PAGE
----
Here we are in the subplot (important enough to be considered a co-plot) of King Lear, with Edmund full of resentment for being denied his rights of primogeniture in the Gloucester family because of his parents’ tardy wedding.
I knew what my student meant, and I’m sure Edmund would have applauded her intention if not her utterance.
I don’t think it’s a mere wrong-word-choice or typo going on here. “Consumed” should have been “conceived,” of course. But, given her faith that the word in question did begin with “con,” she had plenty of words she might have chosen to write: he was “contrived” before marriage, perhaps; “constructed” before marriage; “conceded”; “consigned”; “confounded”? Why “consumed”?
At first I had quite an anti-choice-poster vision of Mrs. Earl of Gloucester feasting on a bloody fetus. I can think of a few playwrights contemporary with Shakespeare, or even Shakespeare himself back in his Titus Andronicus days, considering writing such a scene. The problem is that had that happened, it’s unlikely that the fetus would have been actually named Edmund, and pretty certain that it would never have been considered anybody’s older brother. Completely consumed, the fetus would be no more, Edgar later would have been raised a spoiled “only,” and Gloucester would have retained his eyeballs.
I don’t think my student was under the delusion that Edmund was consumed before his own marriage…consumed by fire, consumed by lust, consumed by some spidery bride. She knew something had happened before his birth, and also before his parents’ marriage.
Ultimately, I think my student’s subconscious mind offered up a nice little pun here. Edmund was conceived when Gloucester and his lady consummated their relationship (before there was an actual marriage to consummate). “Consume” and “consummate” may look a lot alike, but their etymologies differ—one meaning “to take or use up,” the other “to make perfect.” Actually, in the first Lear I ever saw, the actor playing Edmund was drop-dead gorgeous and Edgar was only so-so, and I’d be happy to consider that production’s Edmund the product of consummation. But, even though in my then-adolescent state I could have eaten him up, I couldn’t have considered doing so before his parents’ marriage (born or unborn, he wouldn’t yet have reached that state of perfection I’d observed); and the consumption would have been figurative, anyway.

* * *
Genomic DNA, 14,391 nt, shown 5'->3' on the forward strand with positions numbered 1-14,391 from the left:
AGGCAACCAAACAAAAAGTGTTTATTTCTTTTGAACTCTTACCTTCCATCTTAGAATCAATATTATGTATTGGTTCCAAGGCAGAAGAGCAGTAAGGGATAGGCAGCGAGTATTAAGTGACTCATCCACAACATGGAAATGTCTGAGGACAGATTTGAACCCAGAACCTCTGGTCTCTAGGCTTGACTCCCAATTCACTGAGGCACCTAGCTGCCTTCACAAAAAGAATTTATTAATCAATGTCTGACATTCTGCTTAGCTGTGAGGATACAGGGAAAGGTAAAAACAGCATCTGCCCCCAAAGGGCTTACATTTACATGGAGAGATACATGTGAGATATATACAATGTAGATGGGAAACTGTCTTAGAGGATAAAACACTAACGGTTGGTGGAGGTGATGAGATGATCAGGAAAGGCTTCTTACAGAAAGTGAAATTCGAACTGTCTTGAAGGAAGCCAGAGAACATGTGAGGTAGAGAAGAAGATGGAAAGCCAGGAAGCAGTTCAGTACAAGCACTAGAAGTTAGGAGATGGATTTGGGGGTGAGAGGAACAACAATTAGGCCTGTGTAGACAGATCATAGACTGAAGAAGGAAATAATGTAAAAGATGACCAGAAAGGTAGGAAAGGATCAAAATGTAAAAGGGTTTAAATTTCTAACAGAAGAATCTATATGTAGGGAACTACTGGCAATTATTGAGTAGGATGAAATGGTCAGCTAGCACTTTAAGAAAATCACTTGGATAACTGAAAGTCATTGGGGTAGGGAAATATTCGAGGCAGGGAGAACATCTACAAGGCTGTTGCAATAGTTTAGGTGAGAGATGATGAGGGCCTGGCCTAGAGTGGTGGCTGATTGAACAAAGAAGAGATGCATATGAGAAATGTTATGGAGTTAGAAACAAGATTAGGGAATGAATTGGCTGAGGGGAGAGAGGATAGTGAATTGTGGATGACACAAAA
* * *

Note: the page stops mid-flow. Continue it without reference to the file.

I like my student’s error very much. The couple who conceived him while consummating their loving desire did marry, after all. He was conceived while they consummated: unintended consequences, a thoughtless moment that precipitated complex disaster. Kind of like the moment Yeats contemplates in “Leda and the Swan.”
I wouldn’t let the error stand, but I’m grateful for the intellectual adventure conceived from it.